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These authors from Canada and USA explain that infantile haemangioma is the most common tumour of infancy, but its possible association with pre-eclampsia is poorly understood. Their aim was to determine the relationship between variants of pre-eclampsia and risk of infantile haemangioma. To do this, they carried out a retrospective cohort study of hospital data for all live births between 1989 and 2013 in Quebec, Canada. They identified 14,240 neonates with and 1,930,564 without haemangioma before discharge, and determined whether early- or late-onset pre-eclampsia was documented on the maternal chart.
Editorial note: Welcome to the Journal of Investigative Dermatology (JID) Snapshot Dx Quiz— In this monthly online-only quiz, the first question (“What is your diagnosis?”) relates to the clinical image above, while additional questions concern the findings reported in a JID article that provides new information about that disease entity.
Gender differences are observed in the activity of multiple immunological pathways, even in healthy individuals. Many autoimmune diseases, both systemic and organ-specific, are characterized by a greater prevalence in females than males. Liang and colleagues identified a female-biased molecular signature, involving immunological factors, in association with autoimmune disease susceptibility, and this signature was independent of age or sex hormone regulation but was regulated by the putative transcription factor VGLL3, which had strong female-biased expression.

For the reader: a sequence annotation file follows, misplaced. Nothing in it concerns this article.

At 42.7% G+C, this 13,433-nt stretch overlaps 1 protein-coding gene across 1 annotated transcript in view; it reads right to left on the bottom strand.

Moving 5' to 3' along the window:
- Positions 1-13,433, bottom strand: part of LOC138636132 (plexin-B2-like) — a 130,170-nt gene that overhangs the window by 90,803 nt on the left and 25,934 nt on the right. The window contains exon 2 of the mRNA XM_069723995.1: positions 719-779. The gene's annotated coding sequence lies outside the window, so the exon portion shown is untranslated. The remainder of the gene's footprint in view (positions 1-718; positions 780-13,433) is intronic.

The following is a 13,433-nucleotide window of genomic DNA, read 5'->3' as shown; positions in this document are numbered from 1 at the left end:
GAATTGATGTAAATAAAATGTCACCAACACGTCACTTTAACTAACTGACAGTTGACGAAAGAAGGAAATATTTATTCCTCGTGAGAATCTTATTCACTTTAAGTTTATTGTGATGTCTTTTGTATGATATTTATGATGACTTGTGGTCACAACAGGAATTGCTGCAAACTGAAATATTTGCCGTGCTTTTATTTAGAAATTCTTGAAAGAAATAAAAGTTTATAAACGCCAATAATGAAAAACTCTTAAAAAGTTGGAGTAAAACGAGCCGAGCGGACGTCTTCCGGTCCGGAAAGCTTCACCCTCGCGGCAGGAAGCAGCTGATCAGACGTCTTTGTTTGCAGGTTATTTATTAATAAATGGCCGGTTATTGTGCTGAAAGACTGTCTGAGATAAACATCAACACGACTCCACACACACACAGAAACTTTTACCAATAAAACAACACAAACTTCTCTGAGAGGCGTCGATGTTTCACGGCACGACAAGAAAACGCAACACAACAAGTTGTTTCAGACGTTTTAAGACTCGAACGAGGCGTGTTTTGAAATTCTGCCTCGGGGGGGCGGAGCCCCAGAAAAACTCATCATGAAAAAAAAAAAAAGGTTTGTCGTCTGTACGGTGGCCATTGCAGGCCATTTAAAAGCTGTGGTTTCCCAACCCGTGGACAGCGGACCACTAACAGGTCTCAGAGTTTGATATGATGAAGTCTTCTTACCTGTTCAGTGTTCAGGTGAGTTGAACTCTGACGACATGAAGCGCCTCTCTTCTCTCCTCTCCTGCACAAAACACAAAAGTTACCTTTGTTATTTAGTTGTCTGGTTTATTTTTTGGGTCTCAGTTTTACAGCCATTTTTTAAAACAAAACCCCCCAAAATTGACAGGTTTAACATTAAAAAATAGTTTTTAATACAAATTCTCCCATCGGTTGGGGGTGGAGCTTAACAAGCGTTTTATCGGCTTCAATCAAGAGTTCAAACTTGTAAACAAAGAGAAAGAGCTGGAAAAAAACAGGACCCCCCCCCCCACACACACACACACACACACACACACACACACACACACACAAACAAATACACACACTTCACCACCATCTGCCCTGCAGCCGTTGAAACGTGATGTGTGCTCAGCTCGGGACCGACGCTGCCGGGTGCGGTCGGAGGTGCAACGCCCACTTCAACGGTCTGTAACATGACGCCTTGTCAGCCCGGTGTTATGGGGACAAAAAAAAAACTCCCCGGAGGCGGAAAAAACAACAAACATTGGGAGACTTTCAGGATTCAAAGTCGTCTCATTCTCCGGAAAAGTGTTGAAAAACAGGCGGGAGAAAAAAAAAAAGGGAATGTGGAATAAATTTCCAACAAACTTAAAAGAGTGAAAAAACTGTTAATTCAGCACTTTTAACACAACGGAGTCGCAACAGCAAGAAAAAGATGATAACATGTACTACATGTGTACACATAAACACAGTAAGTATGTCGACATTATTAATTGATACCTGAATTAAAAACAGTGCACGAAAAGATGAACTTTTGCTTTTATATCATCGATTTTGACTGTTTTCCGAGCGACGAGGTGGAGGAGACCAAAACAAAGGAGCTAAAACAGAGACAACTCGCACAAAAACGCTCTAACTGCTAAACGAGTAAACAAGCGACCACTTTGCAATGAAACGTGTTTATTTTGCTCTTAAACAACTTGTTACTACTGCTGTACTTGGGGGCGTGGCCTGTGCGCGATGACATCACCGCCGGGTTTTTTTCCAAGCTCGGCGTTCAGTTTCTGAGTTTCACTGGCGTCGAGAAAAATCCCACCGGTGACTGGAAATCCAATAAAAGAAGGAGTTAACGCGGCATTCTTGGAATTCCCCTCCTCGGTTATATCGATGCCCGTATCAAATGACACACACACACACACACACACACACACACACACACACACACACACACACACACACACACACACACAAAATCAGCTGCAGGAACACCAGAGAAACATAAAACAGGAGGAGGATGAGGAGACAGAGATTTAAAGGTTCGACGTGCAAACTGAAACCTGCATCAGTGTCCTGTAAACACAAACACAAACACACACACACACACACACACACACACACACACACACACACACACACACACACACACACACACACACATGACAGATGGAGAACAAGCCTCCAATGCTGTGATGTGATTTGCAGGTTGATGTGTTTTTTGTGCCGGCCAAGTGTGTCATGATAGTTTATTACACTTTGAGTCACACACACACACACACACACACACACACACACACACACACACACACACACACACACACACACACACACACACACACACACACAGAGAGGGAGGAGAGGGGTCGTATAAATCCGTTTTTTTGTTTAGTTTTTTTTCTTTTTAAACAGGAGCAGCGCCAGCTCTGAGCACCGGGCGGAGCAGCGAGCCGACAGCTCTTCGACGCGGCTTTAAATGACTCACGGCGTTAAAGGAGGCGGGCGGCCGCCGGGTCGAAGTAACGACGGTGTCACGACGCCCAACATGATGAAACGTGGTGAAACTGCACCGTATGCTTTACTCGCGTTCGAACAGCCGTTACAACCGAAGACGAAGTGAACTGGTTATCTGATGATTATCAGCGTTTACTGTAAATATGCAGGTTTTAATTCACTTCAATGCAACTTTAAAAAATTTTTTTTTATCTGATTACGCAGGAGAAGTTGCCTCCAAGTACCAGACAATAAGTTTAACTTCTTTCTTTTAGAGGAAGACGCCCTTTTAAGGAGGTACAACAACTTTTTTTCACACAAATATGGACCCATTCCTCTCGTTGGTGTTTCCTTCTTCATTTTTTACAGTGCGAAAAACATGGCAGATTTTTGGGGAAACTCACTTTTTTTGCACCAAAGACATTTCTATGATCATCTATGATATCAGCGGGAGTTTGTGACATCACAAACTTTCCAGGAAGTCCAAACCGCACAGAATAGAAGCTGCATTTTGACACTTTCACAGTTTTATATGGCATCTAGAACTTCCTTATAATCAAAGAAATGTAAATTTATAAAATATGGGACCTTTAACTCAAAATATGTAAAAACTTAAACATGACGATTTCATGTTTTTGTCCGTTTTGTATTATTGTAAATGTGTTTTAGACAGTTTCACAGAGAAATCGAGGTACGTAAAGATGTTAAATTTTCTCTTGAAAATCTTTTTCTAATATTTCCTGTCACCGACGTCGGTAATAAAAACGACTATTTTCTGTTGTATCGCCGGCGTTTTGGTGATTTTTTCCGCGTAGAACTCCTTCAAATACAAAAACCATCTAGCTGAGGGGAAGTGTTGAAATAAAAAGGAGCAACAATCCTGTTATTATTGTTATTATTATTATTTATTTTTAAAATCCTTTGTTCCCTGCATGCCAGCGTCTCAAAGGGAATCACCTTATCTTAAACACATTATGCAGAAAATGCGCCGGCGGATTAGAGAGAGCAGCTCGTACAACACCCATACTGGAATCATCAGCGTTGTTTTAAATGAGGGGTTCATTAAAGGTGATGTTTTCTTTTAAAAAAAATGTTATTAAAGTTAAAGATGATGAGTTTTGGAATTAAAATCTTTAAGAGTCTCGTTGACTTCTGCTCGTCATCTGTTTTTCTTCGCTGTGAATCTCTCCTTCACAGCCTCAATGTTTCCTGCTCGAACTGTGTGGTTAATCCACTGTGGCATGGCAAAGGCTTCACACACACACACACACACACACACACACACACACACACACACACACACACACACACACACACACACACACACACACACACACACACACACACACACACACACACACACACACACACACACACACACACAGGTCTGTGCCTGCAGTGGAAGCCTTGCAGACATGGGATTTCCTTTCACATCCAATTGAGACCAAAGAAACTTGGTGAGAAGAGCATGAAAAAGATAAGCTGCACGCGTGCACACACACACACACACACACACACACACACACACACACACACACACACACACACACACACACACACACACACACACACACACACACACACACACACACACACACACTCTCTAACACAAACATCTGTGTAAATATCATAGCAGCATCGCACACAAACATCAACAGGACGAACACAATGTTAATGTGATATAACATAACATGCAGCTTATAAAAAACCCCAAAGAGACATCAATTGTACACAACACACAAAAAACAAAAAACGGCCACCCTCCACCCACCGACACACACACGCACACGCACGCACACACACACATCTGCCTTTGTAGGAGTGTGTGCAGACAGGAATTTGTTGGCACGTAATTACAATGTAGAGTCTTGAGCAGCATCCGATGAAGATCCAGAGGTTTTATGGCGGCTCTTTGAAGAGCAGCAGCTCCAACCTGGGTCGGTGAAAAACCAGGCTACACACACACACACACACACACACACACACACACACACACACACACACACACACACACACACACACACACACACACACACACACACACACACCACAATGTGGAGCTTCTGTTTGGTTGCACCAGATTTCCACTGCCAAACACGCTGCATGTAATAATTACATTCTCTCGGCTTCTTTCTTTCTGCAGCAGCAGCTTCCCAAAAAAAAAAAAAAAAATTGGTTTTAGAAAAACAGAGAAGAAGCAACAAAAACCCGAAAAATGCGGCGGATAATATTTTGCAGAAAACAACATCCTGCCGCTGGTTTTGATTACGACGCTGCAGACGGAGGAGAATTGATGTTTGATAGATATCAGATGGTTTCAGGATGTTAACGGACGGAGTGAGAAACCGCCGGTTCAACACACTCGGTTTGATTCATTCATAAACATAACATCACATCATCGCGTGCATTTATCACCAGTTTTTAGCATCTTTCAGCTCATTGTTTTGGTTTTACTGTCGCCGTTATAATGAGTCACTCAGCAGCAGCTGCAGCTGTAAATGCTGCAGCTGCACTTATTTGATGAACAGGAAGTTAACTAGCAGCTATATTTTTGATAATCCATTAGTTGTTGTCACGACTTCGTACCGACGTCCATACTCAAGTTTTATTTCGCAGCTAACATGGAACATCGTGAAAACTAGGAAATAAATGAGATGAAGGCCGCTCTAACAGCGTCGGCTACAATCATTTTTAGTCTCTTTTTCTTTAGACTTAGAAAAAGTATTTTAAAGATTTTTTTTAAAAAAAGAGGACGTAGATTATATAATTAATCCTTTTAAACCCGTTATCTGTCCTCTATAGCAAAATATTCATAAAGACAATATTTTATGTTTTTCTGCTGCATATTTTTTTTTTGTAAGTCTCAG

Identification of homozygous or compound heterozygous mutations in the VPS33B gene in three patients with autosomal recessive keratoderma-ichthyosis-deafness (ARKID) syndrome spurred molecular characterization of the function of this mutant protein. Gruber and colleagues reported that this mutation causes defects in collagen homeostasis via disruption of the interaction of VPS33B/VIPAR with the GTPase Rab11a, resulting in abnormal lamellar body formation and trafficking of the collagen modifying enzyme LH3 in the epidermis.
Editorial note: Welcome to the Journal of Investigative Dermatology (JID) Cells to Surgery Quiz— In this monthly online-only quiz, the first question (“What is your diagnosis?”) relates to the clinical image above, while additional questions concern the findings reported in a JID article that provides new information about that disease entity.
Growing recognition of the complexity of interactions within cellular systems has fueled the development of mass cytometry. The precision of time-of-flight mass spectrometry combined with the labeling of specific ligands with mass tags enables detection and quantification of more than 40 markers at a single-cell resolution. The 135 available detection channels allow simultaneous study of additional characteristics of complex biological systems across millions of cells. Cutting-edge mass cytometry by time-of-flight (CyTOF) can profoundly affect our knowledge of cell population heterogeneity and hierarchy, cellular state, multiplexed signaling pathways, proteolysis products, and mRNA transcripts.